Why is it that people who really need hearing aids are often the ones who most refuse to wear them. To enflame the situation, they are usually a relative. Other people’s relatives never seemed to have the same problem talking and listening.
Now take my mother. Please! Sorry old joke but a good one.
My mother will not wear her hearing aids. She says it might ‘flatten the battery’.
Okay, we all remember pictures and stories of the old aunt with the hearing trumpet stuck to her ear and her favourite saying was, “Speak up sonny”, so you get near this tuba type device — seems so big when you’re a kid — nand repeat what you said. Next minute she blurts out, “Well you don’t have to shout.” You cannot win.
Then came the transistorised devices make memorable by Uncle Arthur on television. It did make the wearer look like a cross between a secret service agent and escapee from a radio assembly line, but they worked. These devises were better but again, unless they were used, instead of collecting dust in the cupboard, they too are ineffective.
The devices available today have as many features as a modern TV. They are so small they can be worn without being visible. Yet, my mother will not wear them.
“It makes everything so loud,” she says.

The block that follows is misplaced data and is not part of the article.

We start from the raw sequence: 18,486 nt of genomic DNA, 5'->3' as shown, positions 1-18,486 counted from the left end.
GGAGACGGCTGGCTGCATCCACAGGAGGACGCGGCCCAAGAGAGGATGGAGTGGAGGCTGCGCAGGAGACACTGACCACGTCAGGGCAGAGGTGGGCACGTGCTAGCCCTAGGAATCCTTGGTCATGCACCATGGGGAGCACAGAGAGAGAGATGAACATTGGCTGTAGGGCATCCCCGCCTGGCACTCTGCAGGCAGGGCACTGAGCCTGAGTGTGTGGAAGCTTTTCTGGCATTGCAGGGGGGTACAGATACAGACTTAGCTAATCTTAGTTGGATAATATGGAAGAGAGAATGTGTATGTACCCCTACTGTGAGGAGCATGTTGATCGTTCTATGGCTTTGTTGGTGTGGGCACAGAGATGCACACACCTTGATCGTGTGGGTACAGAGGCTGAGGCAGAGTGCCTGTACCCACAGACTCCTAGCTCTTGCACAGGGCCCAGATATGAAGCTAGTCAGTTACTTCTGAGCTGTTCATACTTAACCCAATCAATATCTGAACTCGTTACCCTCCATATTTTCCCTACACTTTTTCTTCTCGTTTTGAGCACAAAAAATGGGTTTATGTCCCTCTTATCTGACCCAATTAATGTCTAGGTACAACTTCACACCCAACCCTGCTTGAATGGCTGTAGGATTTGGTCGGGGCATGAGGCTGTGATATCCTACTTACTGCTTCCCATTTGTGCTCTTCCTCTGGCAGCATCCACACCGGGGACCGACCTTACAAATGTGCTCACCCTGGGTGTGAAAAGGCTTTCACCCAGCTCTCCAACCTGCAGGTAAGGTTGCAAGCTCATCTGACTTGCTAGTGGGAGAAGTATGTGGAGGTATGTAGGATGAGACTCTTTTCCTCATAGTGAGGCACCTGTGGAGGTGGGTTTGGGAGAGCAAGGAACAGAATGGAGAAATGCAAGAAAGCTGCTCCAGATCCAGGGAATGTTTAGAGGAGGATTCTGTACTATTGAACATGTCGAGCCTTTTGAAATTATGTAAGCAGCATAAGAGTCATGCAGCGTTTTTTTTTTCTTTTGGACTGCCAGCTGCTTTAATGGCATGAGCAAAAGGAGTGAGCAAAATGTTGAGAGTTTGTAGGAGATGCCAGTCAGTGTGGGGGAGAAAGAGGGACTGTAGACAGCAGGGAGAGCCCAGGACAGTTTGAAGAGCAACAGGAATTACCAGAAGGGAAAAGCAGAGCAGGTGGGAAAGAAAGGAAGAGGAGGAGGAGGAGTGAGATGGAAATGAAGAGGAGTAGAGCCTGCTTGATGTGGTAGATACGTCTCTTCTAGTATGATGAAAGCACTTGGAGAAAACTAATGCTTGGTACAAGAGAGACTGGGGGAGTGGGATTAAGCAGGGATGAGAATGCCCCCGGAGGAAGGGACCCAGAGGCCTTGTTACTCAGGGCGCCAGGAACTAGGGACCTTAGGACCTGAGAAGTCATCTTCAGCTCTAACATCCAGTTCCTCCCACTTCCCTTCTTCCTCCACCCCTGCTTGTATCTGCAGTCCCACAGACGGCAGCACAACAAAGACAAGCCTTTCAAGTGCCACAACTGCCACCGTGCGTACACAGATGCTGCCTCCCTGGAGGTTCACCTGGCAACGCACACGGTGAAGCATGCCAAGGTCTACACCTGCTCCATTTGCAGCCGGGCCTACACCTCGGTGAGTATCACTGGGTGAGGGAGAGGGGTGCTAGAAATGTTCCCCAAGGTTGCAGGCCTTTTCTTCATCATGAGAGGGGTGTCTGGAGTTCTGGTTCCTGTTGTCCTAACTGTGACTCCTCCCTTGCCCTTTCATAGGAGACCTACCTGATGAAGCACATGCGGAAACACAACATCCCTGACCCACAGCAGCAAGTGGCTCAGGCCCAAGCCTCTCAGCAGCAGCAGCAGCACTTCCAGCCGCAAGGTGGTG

“That’s the purpose of the hearing aid,” I reply in exasperation.
My neighbour’s devices have Bluetooth fitted and he can watch the football on TV in peace without his wife telling him to turn it down. He’s English so it’s with a round ball and not the good Aussie rules, but that’s allowed.
Now if I had to get hearing aids, I’d want them.
The other side of not wearing hearing aids is the conversation missed and lost.
“There was a bad earthquake in Italy. The news was terrible to see,” I said to my mother.
“Yes, I’ll have a cup tea,” was her eager response.
While enjoying the bar on a cruise, I ponder the menu and state, “I’ll have a martini with three olives.”
“Three dollars, what can you get these days for three dollars,” said… Guess who.
“No mum, I said three olives,” I reply between clenched teeth.
“Three olives for three dollars?”
I rest my case. Why is it the people who need hearing aids the most refuse to wear them?
The down side, I must admit about the size of the hearing aids is the ease at which they can be lost or misplaced. On one rare occasion I was able to get my mother to wear her hearing aids, she was heading off to bed and removed them, ‘accidentally’ dropping them into her glass of water beside the bed. I say ‘accidentally’ because to this day I cannot be sure it was not done on purpose.